Foundations

You should read through the quickstart before reading this document.

Distributed computing is hard for two reasons:

  1. Consistent coordination of distributed systems requires sophistication
  2. Concurrent network programming is tricky and error prone

The foundations of distributed provide abstractions to hide some complexity of concurrent network programming (#2). These abstractions ease the construction of sophisticated parallel systems (#1) in a safer envirotnment. However, as with all layered abstractions, ours has flaws. Critical feedback is welcome.

Concurrency with Tornado Coroutines

Worker and Scheduler nodes operate concurrently. They serve several overlapping requests and perform several overlapping computations at the same time without blocking. There are several approaches for concurrent programming, we’ve chosen to use Tornado for the following reasons:

  1. Developing and debugging is more comfortable without threads
  2. Tornado’s documentation is excellent
  3. Stackoverflow coverage is excellent
  4. Performance is satisfactory

Communication with Tornado Streams (raw sockets)

Workers, the Scheduler, and clients communicate with each other over the network. They use raw sockets as mediated by tornado streams. We separate messages by a sentinel value.

distributed.core.read(stream)[source]

Read a message from a stream

distributed.core.write(stream, msg)[source]

Write a message to a stream

Servers

Worker and Scheduler nodes serve requests over TCP. Both Worker and Scheduler objects inherit from a Server class. This Server class thinly wraps tornado.tcpserver.TCPServer. These servers expect requests of a particular form.

class distributed.core.Server(handlers, max_buffer_size=2069891072.0, **kwargs)[source]

Distributed TCP Server

Superclass for both Worker and Center objects. Inherits from tornado.tcpserver.TCPServer, adding a protocol for RPC.

Handlers

Servers define operations with a handlers dict mapping operation names to functions. The first argument of a handler function must be a stream for the connection to the client. Other arguments will receive inputs from the keys of the incoming message which will always be a dictionary.

>>> def pingpong(stream):
...     return b'pong'
>>> def add(stream, x, y):
...     return x + y
>>> handlers = {'ping': pingpong, 'add': add}
>>> server = Server(handlers)  
>>> server.listen(8000)  

Message Format

The server expects messages to be dictionaries with a special key, ‘op’ that corresponds to the name of the operation, and other key-value pairs as required by the function.

So in the example above the following would be good messages.

  • {'op': 'ping'}
  • {'op': 'add': 'x': 10, 'y': 20}

RPC

To interact with remote servers we typically use rpc objects.

class distributed.core.rpc(arg=None, stream=None, ip=None, port=None, addr=None, timeout=3)[source]

Conveniently interact with a remote server

Normally we construct messages as dictionaries and send them with read/write

>>> stream = yield connect(ip, port)  
>>> msg = {'op': 'add', 'x': 10, 'y': 20}  
>>> yield write(stream, msg)  
>>> response = yield read(stream)  

To reduce verbosity we use an rpc object.

>>> remote = rpc(ip=ip, port=port)  
>>> response = yield remote.add(x=10, y=20)  

One rpc object can be reused for several interactions. Additionally, this object creates and destroys many streams as necessary and so is safe to use in multiple overlapping communications.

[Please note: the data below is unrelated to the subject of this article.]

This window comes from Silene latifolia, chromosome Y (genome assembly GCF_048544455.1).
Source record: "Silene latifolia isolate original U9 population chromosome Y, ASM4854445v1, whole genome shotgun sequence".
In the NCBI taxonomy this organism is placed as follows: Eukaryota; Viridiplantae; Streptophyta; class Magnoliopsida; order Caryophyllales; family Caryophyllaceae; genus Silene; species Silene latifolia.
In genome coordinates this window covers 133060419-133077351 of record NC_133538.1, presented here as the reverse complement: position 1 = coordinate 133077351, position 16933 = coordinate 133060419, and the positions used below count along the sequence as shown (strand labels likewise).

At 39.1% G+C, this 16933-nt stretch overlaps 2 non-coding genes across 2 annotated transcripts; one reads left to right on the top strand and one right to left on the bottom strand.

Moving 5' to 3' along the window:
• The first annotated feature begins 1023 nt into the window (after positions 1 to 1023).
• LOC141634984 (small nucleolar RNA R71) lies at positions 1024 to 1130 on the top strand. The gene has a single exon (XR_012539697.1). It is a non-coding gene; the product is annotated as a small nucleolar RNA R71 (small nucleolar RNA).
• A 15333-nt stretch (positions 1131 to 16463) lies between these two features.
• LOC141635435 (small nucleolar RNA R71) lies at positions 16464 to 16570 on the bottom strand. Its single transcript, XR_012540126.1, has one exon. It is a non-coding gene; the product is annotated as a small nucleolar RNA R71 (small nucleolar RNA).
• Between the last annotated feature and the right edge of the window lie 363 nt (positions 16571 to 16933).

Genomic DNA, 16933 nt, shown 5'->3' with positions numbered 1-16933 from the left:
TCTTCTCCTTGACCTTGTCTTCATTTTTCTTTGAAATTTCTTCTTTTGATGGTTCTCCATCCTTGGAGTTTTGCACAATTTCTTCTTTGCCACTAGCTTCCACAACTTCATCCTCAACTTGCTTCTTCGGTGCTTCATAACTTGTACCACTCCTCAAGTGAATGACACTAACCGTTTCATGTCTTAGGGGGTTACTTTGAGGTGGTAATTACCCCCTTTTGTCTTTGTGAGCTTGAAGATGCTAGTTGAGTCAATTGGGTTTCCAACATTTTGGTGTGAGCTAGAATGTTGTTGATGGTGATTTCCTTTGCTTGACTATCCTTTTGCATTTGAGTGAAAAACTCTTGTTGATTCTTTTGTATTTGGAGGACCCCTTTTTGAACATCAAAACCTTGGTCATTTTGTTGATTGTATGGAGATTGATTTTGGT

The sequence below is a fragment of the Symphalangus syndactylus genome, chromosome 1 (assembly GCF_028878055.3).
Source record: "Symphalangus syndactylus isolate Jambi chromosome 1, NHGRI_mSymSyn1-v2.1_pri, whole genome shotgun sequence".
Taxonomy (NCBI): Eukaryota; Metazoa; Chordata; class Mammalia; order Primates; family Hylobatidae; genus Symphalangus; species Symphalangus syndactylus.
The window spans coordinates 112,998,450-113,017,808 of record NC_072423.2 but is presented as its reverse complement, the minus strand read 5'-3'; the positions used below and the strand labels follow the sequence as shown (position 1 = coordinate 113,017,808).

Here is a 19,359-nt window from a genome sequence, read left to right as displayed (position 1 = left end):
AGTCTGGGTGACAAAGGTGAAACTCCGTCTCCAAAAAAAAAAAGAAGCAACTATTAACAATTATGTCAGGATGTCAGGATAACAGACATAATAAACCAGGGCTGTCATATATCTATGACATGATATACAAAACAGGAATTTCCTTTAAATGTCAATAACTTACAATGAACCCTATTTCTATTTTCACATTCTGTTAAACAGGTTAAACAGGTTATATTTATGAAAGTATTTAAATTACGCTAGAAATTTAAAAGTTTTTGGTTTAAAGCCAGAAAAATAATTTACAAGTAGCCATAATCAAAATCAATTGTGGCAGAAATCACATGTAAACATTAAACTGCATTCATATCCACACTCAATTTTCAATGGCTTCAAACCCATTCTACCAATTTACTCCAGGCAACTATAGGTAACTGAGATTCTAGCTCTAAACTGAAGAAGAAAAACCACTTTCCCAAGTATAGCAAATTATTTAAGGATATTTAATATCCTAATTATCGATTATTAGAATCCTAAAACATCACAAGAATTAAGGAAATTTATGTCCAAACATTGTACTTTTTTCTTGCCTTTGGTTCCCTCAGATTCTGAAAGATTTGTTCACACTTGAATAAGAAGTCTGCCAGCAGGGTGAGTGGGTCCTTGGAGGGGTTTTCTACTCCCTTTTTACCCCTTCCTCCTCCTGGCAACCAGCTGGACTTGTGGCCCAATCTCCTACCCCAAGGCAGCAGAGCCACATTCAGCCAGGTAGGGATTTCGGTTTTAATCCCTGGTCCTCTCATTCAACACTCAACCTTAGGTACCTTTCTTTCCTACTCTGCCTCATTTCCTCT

When done, close streams explicitly.

>>> remote.close_streams()  

Example

Here is a small example using distributed.core to create and interact with a custom server.

Server Side

from tornado import gen
from tornado.ioloop import IOLoop
from distributed.core import write, Server

def add(stream, x=None, y=None):  # simple handler, just a function
    return x + y

@gen.coroutine
def stream_data(stream, interval=1):  # complex handler, multiple responses
    data = 0
    while True:
        yield gen.sleep(interval)
        data += 1
        yield write(stream, data)

s = Server({'add': add, 'stream': stream_data})
s.listen(8888)

IOLoop.current().start()

Client Side

from tornado import gen
from tornado.ioloop import IOLoop
from distributed.core import connect, read, write

@gen.coroutine
def f():
    stream = yield connect('127.0.0.1', 8888)
    yield write(stream, {'op': 'add', 'x': 1, 'y': 2})
    result = yield read(stream)
    print(result)

>>> IOLoop().run_sync(f)
3

@gen.coroutine
def g():
    stream = yield connect('127.0.0.1', 8888)
    yield write(stream, {'op': 'stream', 'interval': 1})
    while True:
        result = yield read(stream)
        print(result)

>>> IOLoop().run_sync(g)
1
2
3
...

Client Side with rpc

RPC provides a more pythonic interface. It also provides other benefits, such as using multiple streams in concurrent cases. Most distributed code uses rpc. The exception is when we need to perform multiple reads or writes, as with the stream data case above.

from tornado import gen
from tornado.ioloop import IOLoop
from distributed.core import rpc

@gen.coroutine
def f():
    # stream = yield connect('127.0.0.1', 8888)
    # yield write(stream, {'op': 'add', 'x': 1, 'y': 2})
    # result = yield read(stream)
    r = rpc(ip='127.0.0.1', 8888)
    result = yield r.add(x=1, y=2)

    print(result)

>>> IOLoop().run_sync(f)
3

Everything is a Server

Workers, Scheduler, and Nanny objects all inherit from Server. Each maintains separate state and serves separate functions but all communicate in the way shown above. They talk to each other by opening connections, writing messages that trigger remote functions, and then collect the results with read.